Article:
These graphs show the number of unique clients seen by each individual server and by all servers combined, accumulated over the course of the 26 hour collection period.
The table below summarizes the data as of the end of the collection period.
These graphs show the number of unique clients seen in each 10 minute interval by each server and by all servers combined.
These graphs show the number of new unique clients seen in each 10 minute interval by each server and by all servers combined; that is, clients that had not been seen in any previous interval.
These graphs show the fraction of clients seen by all servers that were not seen by individual servers.
These graphs show the number of queries seen by individual servers. The graph for all queries shown here prior to 2002-09-06 was incorrect: it counted the queries according to the QDCOUNT field of the DNS header, rather than the actual number of parsable queries in the message. Some clients byte-swap the 16-bit QDCOUNT field, so the value 1 is incorrectly written as 256. This resulted in a largely inflated value in the "all query types" graph. (Perhaps these messages should be counted as invalid instead of as the query type they contain, since the DNS server rejects these messages.)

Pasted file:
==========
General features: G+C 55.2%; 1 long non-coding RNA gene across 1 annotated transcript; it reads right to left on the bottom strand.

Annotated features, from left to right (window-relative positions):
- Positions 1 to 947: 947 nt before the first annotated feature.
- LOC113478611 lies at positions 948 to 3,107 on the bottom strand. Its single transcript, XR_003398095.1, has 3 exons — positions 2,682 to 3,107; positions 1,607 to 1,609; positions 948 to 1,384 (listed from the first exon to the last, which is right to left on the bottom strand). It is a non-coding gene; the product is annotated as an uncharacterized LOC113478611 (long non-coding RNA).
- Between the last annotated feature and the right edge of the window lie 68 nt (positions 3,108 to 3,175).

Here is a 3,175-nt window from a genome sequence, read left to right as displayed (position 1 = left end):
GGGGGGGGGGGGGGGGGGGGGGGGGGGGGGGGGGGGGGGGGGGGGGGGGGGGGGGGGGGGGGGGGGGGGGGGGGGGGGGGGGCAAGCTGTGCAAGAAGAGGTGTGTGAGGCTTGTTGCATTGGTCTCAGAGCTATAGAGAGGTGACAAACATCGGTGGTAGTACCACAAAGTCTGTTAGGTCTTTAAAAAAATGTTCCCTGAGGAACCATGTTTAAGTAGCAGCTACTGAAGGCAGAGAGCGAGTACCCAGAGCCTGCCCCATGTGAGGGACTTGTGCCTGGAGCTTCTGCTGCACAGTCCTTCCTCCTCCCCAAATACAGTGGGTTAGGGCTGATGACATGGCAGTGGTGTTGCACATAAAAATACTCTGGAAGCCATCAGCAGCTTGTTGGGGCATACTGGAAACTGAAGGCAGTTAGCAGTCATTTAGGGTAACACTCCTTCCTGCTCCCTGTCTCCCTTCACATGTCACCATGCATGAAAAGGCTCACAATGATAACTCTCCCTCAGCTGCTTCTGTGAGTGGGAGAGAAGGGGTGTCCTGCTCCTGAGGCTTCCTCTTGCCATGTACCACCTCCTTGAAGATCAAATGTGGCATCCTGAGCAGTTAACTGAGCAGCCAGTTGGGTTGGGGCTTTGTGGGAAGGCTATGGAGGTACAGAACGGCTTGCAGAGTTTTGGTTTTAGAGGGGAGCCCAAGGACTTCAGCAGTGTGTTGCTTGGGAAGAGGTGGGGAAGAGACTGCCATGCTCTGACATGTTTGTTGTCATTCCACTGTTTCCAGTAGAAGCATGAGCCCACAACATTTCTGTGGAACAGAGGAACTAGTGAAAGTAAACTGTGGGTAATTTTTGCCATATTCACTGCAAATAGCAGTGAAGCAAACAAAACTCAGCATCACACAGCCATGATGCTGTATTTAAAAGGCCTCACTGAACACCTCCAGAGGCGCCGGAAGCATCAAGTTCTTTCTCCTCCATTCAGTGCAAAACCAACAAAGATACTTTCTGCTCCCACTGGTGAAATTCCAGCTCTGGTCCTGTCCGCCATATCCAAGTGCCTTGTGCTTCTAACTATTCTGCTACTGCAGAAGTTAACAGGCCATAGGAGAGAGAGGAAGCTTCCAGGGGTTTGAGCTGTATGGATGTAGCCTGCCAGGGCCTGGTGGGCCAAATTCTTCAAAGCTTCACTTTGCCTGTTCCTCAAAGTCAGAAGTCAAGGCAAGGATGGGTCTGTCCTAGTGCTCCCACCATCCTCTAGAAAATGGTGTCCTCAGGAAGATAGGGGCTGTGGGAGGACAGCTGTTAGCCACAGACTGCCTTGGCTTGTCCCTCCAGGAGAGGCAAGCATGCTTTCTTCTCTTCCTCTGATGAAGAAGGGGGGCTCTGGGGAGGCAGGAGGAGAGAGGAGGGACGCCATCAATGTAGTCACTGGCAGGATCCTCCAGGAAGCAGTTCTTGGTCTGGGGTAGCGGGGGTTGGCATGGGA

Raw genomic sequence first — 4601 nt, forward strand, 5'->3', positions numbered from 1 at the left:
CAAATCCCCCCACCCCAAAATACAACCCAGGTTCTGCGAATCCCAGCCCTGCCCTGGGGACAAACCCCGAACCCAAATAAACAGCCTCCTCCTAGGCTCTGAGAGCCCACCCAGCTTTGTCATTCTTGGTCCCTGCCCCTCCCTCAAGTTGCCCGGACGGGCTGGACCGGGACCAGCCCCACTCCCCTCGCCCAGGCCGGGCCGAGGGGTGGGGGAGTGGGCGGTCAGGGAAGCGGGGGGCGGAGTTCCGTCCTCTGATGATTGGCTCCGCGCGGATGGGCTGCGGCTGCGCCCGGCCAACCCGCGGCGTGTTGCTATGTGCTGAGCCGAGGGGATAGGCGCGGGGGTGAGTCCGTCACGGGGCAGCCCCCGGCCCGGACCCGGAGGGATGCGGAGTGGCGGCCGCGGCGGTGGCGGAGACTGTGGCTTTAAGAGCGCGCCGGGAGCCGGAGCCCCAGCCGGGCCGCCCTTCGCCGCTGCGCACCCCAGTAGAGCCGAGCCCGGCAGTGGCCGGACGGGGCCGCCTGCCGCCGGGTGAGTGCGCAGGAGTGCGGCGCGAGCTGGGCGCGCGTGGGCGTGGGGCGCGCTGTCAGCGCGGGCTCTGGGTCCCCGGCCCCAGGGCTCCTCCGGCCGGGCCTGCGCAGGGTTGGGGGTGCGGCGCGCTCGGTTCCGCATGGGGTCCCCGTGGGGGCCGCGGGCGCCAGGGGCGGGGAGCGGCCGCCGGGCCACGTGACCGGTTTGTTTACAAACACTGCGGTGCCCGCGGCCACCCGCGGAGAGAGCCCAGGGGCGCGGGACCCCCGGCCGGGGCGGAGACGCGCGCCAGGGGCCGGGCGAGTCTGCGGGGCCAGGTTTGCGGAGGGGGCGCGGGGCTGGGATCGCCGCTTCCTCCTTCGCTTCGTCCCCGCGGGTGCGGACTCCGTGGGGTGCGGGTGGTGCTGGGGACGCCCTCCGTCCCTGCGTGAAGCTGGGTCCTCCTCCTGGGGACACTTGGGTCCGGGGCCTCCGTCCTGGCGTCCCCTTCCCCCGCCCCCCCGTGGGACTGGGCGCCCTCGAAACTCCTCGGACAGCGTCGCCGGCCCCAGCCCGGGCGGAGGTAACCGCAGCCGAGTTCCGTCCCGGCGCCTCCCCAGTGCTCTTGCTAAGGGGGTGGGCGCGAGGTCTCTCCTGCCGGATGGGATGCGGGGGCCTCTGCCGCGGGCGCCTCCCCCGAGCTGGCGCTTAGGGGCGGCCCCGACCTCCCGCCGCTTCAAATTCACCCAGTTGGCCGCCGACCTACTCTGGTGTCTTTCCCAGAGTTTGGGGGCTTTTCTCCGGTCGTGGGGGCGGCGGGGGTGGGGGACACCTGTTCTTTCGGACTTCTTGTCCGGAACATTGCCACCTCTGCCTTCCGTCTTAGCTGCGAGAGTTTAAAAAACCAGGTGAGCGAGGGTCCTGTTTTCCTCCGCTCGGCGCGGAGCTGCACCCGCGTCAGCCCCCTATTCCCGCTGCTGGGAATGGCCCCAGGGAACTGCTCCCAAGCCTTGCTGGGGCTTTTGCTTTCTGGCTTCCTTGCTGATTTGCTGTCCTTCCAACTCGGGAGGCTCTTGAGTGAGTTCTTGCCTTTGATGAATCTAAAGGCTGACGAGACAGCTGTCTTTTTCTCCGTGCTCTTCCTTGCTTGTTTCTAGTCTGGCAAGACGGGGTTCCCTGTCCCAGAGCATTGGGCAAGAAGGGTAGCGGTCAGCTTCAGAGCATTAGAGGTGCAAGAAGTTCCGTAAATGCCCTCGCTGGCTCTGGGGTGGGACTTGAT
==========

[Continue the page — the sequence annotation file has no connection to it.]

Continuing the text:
These graphs show the CDF of the number of request messages sent by clients to each server. With a logarithmic x-axis, we can see that over half the clients sent 8 or fewer messages. One client sent about 18 million messages, for an average rate of 192 messages per second over the 26 hour sample period. (The ~10M message client reported here previously was actually the second busiest client.)
Here is the CCDF of number of messages sent, with log/log axes.
Intersections and unions of client sets of pairs of root servers, with union of all servers for comparison.
Query types seen at all monitored servers (e, i, k, m), in full view and zoomed in. "Unknown" contains all non-standard query types; "other" contains all query types that had low counts. The numbers in the legend give the total number of queries of that type seen in the 26 hour sample period.
-- Ken Keys